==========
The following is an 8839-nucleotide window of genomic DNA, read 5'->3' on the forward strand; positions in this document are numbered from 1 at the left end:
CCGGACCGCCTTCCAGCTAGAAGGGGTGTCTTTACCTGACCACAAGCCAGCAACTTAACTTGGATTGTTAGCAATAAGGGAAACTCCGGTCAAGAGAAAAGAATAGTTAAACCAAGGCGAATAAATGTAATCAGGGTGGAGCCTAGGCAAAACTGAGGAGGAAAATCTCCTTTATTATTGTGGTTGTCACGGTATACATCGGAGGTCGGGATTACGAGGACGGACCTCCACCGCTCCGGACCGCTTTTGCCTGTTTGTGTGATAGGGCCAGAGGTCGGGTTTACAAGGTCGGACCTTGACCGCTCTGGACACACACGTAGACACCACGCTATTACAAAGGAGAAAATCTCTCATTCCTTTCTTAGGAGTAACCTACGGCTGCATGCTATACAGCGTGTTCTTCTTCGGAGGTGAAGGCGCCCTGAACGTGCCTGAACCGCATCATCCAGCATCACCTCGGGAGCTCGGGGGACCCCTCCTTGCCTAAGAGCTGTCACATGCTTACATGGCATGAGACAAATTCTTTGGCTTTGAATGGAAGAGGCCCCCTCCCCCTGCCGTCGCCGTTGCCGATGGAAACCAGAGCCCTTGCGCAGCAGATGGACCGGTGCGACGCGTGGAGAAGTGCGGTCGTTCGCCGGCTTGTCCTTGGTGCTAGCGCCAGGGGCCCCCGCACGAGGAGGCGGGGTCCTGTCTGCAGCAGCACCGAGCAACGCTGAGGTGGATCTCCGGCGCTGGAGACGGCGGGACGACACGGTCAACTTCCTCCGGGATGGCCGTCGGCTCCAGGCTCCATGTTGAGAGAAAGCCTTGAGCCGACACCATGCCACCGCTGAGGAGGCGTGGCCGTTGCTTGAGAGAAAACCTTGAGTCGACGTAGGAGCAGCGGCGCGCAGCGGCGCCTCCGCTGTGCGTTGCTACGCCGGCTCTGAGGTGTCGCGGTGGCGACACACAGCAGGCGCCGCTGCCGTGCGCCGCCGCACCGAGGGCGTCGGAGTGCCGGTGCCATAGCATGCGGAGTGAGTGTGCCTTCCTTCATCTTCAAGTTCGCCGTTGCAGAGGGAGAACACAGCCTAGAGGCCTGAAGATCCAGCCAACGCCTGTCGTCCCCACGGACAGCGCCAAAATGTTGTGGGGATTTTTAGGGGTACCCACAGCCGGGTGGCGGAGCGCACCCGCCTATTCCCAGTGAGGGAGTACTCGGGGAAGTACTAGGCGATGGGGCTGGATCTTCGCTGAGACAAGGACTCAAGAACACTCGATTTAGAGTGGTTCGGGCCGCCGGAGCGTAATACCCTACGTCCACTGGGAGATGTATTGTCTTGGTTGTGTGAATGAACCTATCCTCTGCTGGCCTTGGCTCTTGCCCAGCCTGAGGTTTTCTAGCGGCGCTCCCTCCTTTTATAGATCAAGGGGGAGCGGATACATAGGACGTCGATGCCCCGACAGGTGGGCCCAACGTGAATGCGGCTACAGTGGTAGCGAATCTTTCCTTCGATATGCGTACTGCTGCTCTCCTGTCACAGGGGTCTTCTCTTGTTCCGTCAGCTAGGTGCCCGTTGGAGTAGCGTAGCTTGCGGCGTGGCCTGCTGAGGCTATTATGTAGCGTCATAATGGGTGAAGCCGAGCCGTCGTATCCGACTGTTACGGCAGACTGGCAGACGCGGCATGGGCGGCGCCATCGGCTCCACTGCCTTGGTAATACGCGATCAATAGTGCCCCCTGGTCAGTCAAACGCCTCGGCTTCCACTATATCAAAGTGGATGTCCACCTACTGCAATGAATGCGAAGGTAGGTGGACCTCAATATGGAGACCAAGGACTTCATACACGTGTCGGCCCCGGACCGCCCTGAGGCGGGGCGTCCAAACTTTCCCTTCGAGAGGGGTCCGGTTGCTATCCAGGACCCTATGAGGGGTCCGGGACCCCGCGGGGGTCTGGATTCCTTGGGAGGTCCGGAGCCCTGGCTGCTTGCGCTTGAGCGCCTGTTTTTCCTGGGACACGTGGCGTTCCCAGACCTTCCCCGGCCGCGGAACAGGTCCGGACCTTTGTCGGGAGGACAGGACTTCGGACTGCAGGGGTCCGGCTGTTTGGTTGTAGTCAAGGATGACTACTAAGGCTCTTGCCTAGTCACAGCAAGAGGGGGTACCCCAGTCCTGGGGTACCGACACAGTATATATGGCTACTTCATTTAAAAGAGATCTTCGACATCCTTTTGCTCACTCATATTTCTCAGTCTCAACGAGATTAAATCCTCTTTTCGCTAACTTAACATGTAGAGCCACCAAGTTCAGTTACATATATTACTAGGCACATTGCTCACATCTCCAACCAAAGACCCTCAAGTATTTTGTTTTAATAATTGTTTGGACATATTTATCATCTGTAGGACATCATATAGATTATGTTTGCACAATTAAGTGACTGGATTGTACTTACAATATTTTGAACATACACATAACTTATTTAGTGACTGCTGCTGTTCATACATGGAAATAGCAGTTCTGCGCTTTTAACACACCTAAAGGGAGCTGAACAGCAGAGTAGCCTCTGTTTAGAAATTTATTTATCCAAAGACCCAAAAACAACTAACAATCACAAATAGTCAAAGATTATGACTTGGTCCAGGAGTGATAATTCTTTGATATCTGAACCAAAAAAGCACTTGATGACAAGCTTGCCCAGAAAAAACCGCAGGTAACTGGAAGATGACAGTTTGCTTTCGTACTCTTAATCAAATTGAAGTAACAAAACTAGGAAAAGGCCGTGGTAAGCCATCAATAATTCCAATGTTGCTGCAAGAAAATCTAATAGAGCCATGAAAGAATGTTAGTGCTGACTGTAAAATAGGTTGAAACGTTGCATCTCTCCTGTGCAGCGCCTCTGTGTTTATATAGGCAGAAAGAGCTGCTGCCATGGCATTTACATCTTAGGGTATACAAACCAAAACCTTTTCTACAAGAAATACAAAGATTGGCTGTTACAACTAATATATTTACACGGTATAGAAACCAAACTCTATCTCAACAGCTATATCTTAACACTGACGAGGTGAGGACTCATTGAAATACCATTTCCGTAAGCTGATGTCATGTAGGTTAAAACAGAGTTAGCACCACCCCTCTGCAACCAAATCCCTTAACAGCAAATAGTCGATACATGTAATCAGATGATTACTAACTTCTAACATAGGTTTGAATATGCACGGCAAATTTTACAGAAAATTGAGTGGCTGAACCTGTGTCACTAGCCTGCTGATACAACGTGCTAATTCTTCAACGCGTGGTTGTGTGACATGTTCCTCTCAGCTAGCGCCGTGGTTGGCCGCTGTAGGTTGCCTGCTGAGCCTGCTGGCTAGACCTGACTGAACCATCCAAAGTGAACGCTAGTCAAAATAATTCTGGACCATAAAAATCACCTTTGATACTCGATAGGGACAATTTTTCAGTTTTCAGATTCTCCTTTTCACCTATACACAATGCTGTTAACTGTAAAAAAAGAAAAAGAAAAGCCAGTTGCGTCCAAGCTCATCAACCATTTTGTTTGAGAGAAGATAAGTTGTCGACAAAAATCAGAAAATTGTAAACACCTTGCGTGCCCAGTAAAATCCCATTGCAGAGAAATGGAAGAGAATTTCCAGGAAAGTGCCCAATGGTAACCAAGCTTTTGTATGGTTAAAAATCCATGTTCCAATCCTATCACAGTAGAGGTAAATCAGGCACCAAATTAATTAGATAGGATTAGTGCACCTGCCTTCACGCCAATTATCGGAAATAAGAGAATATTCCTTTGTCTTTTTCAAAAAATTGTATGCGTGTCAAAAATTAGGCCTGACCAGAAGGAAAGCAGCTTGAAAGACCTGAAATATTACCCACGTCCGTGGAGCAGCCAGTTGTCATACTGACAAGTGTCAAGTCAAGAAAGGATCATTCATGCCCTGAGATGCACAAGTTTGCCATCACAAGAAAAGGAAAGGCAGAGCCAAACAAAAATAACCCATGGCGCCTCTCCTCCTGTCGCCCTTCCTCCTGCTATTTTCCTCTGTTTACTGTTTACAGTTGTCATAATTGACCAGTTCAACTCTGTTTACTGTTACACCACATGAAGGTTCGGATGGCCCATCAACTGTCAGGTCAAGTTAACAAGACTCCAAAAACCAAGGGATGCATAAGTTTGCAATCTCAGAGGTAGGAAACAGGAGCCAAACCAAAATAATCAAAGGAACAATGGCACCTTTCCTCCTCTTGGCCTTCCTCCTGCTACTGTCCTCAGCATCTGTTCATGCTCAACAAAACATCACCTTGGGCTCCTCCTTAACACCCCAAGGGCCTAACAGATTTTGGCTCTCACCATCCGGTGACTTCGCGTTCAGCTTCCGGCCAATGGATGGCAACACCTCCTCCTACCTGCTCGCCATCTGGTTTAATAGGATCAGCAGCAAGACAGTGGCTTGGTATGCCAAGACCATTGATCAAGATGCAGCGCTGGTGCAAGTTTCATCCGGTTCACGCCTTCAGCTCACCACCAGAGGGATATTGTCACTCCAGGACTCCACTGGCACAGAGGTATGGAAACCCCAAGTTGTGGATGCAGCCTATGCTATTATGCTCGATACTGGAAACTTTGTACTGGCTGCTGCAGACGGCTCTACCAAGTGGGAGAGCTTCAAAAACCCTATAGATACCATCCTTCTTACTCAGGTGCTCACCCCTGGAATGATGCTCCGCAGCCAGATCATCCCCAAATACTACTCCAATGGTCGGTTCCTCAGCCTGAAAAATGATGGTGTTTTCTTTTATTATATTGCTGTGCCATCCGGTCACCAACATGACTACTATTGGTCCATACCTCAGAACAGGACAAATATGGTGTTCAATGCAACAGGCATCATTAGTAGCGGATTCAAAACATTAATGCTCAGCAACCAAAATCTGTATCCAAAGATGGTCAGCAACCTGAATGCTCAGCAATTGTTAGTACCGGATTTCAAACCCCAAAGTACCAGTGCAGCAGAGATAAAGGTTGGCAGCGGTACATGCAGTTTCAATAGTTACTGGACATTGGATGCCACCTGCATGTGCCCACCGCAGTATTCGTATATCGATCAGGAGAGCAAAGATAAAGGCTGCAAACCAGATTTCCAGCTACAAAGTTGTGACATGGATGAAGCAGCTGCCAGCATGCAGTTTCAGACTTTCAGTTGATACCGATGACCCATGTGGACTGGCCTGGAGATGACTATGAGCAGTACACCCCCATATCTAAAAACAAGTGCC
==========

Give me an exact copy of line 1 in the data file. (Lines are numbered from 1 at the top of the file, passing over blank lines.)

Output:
The following is an 8839-nucleotide window of genomic DNA, read 5'->3' on the forward strand; positions in this document are numbered from 1 at the left end: